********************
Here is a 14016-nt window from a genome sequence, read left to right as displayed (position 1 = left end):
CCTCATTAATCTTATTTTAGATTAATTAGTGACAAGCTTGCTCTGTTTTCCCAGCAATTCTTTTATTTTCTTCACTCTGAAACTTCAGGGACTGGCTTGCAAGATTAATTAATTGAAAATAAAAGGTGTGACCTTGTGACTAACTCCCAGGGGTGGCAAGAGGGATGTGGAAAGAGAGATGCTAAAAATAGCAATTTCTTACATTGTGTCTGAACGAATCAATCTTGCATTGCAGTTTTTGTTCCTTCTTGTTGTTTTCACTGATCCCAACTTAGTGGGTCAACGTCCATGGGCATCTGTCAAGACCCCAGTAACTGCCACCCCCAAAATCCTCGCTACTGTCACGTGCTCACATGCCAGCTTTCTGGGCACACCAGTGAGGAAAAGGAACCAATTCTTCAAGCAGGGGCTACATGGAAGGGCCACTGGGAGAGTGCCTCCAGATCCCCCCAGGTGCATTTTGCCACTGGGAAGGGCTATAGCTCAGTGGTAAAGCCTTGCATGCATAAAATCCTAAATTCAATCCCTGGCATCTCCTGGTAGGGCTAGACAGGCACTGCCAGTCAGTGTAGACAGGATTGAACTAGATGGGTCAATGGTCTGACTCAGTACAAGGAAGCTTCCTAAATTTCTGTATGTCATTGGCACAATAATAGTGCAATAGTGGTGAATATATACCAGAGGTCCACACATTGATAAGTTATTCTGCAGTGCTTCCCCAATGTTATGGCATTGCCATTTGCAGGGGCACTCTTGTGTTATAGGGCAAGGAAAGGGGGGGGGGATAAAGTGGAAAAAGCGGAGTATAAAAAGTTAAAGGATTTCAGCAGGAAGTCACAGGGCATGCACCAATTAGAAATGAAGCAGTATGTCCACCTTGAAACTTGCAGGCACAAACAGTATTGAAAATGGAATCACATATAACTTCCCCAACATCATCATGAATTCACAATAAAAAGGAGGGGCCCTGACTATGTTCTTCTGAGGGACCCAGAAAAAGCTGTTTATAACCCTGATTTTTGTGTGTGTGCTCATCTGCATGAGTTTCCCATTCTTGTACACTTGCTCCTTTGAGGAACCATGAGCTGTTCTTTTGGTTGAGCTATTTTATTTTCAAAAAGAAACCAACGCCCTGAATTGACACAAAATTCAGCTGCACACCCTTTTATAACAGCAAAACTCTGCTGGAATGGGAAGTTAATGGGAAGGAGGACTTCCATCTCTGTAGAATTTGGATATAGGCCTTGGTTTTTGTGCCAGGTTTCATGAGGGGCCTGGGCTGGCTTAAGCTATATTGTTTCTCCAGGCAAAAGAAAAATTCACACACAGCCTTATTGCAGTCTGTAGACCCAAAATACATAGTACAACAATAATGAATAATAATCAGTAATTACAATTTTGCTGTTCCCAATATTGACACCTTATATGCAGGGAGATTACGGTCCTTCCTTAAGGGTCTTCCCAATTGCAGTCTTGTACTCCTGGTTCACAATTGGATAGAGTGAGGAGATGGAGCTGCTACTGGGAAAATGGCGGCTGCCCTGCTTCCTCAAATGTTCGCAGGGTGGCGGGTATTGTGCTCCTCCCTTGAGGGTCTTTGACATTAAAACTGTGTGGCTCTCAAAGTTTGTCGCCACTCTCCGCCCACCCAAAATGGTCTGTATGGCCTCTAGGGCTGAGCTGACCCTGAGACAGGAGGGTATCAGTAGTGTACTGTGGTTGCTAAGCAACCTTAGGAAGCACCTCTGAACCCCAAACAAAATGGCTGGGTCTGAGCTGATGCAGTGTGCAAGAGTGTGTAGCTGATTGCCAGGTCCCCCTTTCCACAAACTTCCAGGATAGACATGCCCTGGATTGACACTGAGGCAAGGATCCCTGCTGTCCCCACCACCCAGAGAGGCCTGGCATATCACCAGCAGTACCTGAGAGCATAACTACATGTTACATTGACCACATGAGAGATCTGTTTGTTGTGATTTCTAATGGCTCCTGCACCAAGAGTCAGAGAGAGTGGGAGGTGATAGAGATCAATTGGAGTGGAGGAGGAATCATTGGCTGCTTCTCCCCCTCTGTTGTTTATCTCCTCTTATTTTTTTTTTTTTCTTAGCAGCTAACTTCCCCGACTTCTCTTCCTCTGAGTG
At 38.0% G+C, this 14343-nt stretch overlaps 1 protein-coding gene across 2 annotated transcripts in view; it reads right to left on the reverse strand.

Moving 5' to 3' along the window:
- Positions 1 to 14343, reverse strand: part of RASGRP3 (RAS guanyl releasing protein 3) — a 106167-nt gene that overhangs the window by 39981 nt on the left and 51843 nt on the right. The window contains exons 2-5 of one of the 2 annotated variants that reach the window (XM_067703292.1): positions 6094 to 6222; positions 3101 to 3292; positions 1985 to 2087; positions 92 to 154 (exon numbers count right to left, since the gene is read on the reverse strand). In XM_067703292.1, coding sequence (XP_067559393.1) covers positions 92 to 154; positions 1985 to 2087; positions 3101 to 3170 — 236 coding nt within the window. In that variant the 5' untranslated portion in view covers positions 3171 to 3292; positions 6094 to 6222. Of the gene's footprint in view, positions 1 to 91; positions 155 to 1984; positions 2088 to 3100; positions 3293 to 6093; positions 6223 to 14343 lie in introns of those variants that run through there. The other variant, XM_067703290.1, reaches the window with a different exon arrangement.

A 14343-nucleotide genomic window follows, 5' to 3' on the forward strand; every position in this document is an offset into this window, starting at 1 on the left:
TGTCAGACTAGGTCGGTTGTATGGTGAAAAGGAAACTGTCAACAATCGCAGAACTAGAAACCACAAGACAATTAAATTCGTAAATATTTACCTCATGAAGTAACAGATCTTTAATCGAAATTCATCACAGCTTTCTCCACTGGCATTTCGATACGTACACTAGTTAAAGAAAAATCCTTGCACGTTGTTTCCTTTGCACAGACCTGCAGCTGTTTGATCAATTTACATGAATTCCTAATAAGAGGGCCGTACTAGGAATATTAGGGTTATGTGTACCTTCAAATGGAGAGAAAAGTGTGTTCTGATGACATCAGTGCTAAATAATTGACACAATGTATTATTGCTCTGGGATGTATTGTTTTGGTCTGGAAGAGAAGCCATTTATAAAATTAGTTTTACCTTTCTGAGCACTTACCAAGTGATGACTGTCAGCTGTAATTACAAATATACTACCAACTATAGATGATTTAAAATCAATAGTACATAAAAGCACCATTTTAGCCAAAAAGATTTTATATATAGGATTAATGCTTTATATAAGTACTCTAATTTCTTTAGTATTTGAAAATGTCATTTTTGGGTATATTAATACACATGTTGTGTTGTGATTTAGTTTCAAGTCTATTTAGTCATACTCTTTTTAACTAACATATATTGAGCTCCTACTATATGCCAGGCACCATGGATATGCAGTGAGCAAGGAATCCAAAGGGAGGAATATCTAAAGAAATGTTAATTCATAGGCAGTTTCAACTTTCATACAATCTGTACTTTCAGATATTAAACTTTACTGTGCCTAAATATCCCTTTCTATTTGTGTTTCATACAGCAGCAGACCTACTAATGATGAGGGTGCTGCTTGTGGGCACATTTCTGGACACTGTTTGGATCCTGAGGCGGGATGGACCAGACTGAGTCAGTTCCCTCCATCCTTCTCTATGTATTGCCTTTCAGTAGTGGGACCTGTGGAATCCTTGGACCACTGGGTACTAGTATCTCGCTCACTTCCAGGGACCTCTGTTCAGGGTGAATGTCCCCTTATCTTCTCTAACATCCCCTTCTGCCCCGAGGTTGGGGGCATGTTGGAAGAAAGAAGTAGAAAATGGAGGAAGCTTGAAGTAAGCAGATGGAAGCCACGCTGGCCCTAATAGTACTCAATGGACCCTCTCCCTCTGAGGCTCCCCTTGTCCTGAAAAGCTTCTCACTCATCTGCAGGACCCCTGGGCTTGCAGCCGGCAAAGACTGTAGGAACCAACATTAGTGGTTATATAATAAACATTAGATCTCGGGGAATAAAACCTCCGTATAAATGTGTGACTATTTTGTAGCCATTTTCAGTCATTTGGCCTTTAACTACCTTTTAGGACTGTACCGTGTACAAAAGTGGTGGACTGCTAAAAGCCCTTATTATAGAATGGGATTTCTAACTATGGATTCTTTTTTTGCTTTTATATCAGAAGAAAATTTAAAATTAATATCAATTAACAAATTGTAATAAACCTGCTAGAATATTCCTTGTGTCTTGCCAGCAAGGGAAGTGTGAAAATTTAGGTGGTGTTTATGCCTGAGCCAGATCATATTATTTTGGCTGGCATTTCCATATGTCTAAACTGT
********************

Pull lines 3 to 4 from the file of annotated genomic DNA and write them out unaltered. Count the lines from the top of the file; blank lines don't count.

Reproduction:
At 38.0% G+C, this 14343-nt stretch overlaps 1 protein-coding gene across 2 annotated transcripts in view; it reads right to left on the reverse strand.

Moving 5' to 3' along the window: